Mayan History, Achievements & Facts Video

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  • 0:00 The Mayans
  • 0:24 Early History & the…
  • 2:56 Post-Classic Period &…
  • 4:55 Math & Astronomy
  • 5:49 Art & Architecture
  • 7:44 Lesson Summary
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Lesson Transcript
Instructor: Christopher Muscato

Chris has a master's degree in history and teaches at the University of Northern Colorado.

In this lesson, you'll explore the sophisticated ancient Mesoamerican culture known as the Mayans, and increase your understanding of their history, society, and major achievements in art, astronomy, and architecture.

The Mayans

The Mayans were one of the three most advanced civilizations of the ancient Americas. They lived across Mesoamerica, the area between North and South America, and spoke dialects of the same language, called Mayan. The Mayans lived in powerful cities long before Europeans arrived,and created complex systems of politics, religion, culture, astronomy, and art.

Early History & the Classic Period

The exact beginning of Mayan civilization is unknown, but some archeological sites of Mayan buildings in Belize have been dated to around 2600 BCE. There is still debate about these structures, so the most widely accepted date for the earliest Mayan civilizations dates to around 1800 BCE. Either way, the early period saw a change to a sedentary lifestyle, meaning they lived in one place rather than migrating around and the appearance of fired pottery and clay figurines.

The ability to have a stable, non-mobile culture indicates political organization and access to continual food from agriculture. The early Mayan settlements used jade and obsidian for stone tools, grew cacao, and developed the first examples of the Mayan hieroglyphic language, a form of writing using pictures or symbols. The Mayans created the only true writing system in the Americas.

Mayans in the early period were centered in Guatemala, Belize, and the Mexican Yucatan. There were other cultures in this area, most notably the Olmec civilization, which seems to have interacted and traded with the Mayans. The early period ended around 100 CE, when the Mayan cities were suddenly abandoned. About a century later, Mayan culture reappeared with vigor!

Known as the Classic period, which lasted from roughly 250 to 900 CE, Mayan civilization blossomed with incredible construction projects, advanced civilization, and massive urbanization during this time. People developed huge urban centers supported by complex agriculture. Every city was independent and had its own government. There was no emperor or king, and so none of these 'city-states' were part of a larger kingdom.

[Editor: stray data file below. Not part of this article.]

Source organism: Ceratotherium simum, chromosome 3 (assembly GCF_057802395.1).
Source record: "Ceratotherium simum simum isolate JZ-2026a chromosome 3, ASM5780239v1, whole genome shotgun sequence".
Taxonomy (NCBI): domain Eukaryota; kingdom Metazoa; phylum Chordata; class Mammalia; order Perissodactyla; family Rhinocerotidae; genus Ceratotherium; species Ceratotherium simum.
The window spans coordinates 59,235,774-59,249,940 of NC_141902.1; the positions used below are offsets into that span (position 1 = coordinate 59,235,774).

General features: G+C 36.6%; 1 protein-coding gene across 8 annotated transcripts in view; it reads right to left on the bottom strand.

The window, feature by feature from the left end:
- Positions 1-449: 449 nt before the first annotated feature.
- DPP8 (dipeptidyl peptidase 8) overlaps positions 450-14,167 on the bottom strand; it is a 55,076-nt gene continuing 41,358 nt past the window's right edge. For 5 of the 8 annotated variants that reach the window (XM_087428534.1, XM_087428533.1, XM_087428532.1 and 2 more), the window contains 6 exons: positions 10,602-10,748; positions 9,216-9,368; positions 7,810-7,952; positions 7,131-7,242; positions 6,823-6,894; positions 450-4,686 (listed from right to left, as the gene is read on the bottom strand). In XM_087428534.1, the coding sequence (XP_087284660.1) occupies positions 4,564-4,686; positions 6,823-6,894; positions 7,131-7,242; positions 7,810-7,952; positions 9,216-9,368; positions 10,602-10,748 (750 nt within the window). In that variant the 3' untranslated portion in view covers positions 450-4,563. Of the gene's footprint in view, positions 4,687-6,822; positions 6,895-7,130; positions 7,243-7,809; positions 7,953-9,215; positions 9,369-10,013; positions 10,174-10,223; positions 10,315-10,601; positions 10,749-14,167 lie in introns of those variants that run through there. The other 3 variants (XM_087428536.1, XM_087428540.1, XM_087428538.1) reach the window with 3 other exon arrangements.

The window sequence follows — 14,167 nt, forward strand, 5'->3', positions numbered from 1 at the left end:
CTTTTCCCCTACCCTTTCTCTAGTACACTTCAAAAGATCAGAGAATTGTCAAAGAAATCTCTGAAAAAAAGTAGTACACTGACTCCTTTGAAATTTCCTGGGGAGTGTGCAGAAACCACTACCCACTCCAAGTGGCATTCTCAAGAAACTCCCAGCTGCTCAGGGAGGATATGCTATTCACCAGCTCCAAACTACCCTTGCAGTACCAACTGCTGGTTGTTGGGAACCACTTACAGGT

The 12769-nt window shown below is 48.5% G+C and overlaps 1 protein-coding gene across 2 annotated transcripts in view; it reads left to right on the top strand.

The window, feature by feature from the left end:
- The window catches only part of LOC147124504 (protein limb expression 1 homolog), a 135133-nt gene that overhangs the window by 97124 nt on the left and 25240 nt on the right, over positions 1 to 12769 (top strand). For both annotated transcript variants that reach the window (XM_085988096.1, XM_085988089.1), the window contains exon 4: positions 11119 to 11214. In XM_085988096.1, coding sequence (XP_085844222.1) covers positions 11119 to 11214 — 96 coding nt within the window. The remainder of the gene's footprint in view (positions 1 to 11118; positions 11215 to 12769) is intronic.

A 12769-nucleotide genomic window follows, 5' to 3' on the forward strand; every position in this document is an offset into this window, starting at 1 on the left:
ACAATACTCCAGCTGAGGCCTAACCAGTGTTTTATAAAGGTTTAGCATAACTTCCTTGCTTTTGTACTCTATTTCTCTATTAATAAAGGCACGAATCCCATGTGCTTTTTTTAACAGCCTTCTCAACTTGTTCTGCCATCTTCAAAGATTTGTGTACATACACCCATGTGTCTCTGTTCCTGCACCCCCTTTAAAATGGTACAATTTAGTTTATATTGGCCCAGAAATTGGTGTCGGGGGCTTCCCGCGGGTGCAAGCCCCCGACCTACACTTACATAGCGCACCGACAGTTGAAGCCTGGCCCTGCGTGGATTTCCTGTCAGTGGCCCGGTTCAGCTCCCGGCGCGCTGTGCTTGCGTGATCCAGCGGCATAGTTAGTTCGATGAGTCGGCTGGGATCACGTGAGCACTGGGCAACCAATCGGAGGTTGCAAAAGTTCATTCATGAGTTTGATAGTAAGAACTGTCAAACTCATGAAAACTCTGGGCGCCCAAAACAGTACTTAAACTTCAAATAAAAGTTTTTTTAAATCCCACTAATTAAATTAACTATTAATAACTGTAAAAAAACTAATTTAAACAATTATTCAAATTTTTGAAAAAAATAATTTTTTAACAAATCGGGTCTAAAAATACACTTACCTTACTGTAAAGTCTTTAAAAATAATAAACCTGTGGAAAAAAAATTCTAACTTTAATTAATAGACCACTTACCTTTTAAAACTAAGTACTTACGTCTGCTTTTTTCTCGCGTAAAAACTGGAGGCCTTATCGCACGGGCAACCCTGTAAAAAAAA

Most Mayans would not call themselves 'Mayans' until after the arrival of the Europeans in the 1500s. Even though they shared a culture, religion, and language, their identity was based on being a member of the city-state. Some of the most important Mayan cities founded in this period include Tikal, Palenque, and Copán. These cities traded with each other, fought against each other, and shared knowledge.

The population of Mayans reached the millions during this time and the city-states shared highly sophisticated culture, ceremonies, politics, religion, and architecture. They engaged in a wide-reaching trade network throughout Mexico, the Caribbean, and Central America. By around 900 CE, this complex civilization collapsed. No one knows why, but major theories include drought, overpopulation, and warfare.

Post-Classic Period and Spanish Conquest

From around 900 CE into the 1500s, Mayan culture continued to exist, but it was much more influenced by other Mesoamerican cultures, including the Aztecs. In this period, Mayan cities began the practice of human sacrifice for the first time. They continued building and created the important temples and cities of Chichen Itza, Uxmal, and Coba. In this period, Mayan artists also created the famous Mayan book of history and mythology called the Popol Vuh. The Mayan city-states in this period were nearly always at war with each other and competed for land and resources.

In 1492, the Spanish 'discovered' the Americas and began colonizing the Caribbean, and soon reached the continent. One of the first groups they encountered was the Mayans. The Spanish conquistadores, including conquerors like Hernán Cortés, were able to overthrow the Aztecs in Mexico and the Inca in Peru because these empires were controlled by a single government. When those governments were overthrown, the entire civilization fell.

However, the Mayan city-states did not have a single leader, so the Spanish had to conquer them city by city, which was much more difficult. The last Mayan cities were not fully conquered until late in the 1600s. For over 150 years, the Spanish tried to convert them to Christianity and to get them to adopt Spanish culture. The early priests burned every piece of Mayan writing and art they could find because they considered them to be anti-Christian. Many Mayans were also tortured and killed during this time. It was only after Mayan civilization began to fall apart that the various Mayan-speaking peoples began to identify as a single culture.

Although so much of Mayan culture was lost, the Mayans never disappeared. To this day, the Mayans are one of the main indigenous groups in Mexico, Guatemala, and Belize. They have been working hard to reclaim their language, writing, and customs.

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